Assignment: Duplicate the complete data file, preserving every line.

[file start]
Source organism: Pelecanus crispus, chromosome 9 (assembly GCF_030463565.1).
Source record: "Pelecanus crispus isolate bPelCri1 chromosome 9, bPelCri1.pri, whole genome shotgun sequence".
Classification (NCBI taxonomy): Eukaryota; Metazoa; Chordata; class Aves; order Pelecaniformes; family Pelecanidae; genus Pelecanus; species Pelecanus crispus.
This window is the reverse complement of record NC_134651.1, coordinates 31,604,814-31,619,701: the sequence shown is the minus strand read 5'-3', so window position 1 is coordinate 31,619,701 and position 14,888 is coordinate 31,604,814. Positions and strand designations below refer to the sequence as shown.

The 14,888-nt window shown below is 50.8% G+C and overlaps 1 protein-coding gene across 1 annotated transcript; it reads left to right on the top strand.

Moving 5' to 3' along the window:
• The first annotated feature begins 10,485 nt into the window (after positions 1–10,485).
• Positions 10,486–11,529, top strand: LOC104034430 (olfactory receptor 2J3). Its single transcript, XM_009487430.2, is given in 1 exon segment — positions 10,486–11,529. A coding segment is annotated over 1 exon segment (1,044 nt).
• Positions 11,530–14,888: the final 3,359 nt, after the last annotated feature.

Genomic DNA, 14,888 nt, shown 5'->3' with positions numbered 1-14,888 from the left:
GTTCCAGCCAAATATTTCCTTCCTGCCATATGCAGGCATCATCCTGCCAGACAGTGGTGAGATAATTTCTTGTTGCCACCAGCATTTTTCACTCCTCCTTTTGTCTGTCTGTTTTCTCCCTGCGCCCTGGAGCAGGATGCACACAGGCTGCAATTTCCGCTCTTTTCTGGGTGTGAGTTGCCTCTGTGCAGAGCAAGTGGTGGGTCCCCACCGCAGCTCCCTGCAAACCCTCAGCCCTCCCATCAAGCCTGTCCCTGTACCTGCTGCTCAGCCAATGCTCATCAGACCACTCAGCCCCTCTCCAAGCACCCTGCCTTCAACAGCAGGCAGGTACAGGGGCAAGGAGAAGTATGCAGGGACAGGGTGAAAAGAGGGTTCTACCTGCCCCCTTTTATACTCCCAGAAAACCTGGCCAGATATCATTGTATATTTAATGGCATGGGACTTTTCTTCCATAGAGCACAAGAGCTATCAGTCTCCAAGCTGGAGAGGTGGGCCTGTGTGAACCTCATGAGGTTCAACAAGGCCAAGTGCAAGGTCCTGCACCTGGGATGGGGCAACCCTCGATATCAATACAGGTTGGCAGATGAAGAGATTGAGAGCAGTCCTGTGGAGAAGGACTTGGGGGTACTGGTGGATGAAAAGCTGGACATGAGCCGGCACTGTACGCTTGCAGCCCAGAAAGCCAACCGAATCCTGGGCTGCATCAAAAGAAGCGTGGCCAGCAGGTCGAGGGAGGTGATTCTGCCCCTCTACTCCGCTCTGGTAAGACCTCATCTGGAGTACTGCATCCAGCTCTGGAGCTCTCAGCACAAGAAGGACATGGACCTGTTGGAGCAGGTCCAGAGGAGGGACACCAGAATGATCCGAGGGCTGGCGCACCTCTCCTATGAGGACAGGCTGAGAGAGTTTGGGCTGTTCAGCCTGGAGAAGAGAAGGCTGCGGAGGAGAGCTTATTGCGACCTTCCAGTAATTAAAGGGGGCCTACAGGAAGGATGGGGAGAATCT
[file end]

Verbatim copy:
Source organism: Pelecanus crispus, chromosome 9 (assembly GCF_030463565.1).
Source record: "Pelecanus crispus isolate bPelCri1 chromosome 9, bPelCri1.pri, whole genome shotgun sequence".
Classification (NCBI taxonomy): Eukaryota; Metazoa; Chordata; class Aves; order Pelecaniformes; family Pelecanidae; genus Pelecanus; species Pelecanus crispus.
This window is the reverse complement of record NC_134651.1, coordinates 31,604,814-31,619,701: the sequence shown is the minus strand read 5'-3', so window position 1 is coordinate 31,619,701 and position 14,888 is coordinate 31,604,814. Positions and strand designations below refer to the sequence as shown.

The 14,888-nt window shown below is 50.8% G+C and overlaps 1 protein-coding gene across 1 annotated transcript; it reads left to right on the top strand.

Moving 5' to 3' along the window:
• The first annotated feature begins 10,485 nt into the window (after positions 1–10,485).
• Positions 10,486–11,529, top strand: LOC104034430 (olfactory receptor 2J3). Its single transcript, XM_009487430.2, is given in 1 exon segment — positions 10,486–11,529. A coding segment is annotated over 1 exon segment (1,044 nt).
• Positions 11,530–14,888: the final 3,359 nt, after the last annotated feature.

Genomic DNA, 14,888 nt, shown 5'->3' with positions numbered 1-14,888 from the left:
GTTCCAGCCAAATATTTCCTTCCTGCCATATGCAGGCATCATCCTGCCAGACAGTGGTGAGATAATTTCTTGTTGCCACCAGCATTTTTCACTCCTCCTTTTGTCTGTCTGTTTTCTCCCTGCGCCCTGGAGCAGGATGCACACAGGCTGCAATTTCCGCTCTTTTCTGGGTGTGAGTTGCCTCTGTGCAGAGCAAGTGGTGGGTCCCCACCGCAGCTCCCTGCAAACCCTCAGCCCTCCCATCAAGCCTGTCCCTGTACCTGCTGCTCAGCCAATGCTCATCAGACCACTCAGCCCCTCTCCAAGCACCCTGCCTTCAACAGCAGGCAGGTACAGGGGCAAGGAGAAGTATGCAGGGACAGGGTGAAAAGAGGGTTCTACCTGCCCCCTTTTATACTCCCAGAAAACCTGGCCAGATATCATTGTATATTTAATGGCATGGGACTTTTCTTCCATAGAGCACAAGAGCTATCAGTCTCCAAGCTGGAGAGGTGGGCCTGTGTGAACCTCATGAGGTTCAACAAGGCCAAGTGCAAGGTCCTGCACCTGGGATGGGGCAACCCTCGATATCAATACAGGTTGGCAGATGAAGAGATTGAGAGCAGTCCTGTGGAGAAGGACTTGGGGGTACTGGTGGATGAAAAGCTGGACATGAGCCGGCACTGTACGCTTGCAGCCCAGAAAGCCAACCGAATCCTGGGCTGCATCAAAAGAAGCGTGGCCAGCAGGTCGAGGGAGGTGATTCTGCCCCTCTACTCCGCTCTGGTAAGACCTCATCTGGAGTACTGCATCCAGCTCTGGAGCTCTCAGCACAAGAAGGACATGGACCTGTTGGAGCAGGTCCAGAGGAGGGACACCAGAATGATCCGAGGGCTGGCGCACCTCTCCTATGAGGACAGGCTGAGAGAGTTTGGGCTGTTCAGCCTGGAGAAGAGAAGGCTGCGGAGGAGAGCTTATTGCGACCTTCCAGTAATTAAAGGGGGCCTACAGGAAGGATGGGGAGAATCT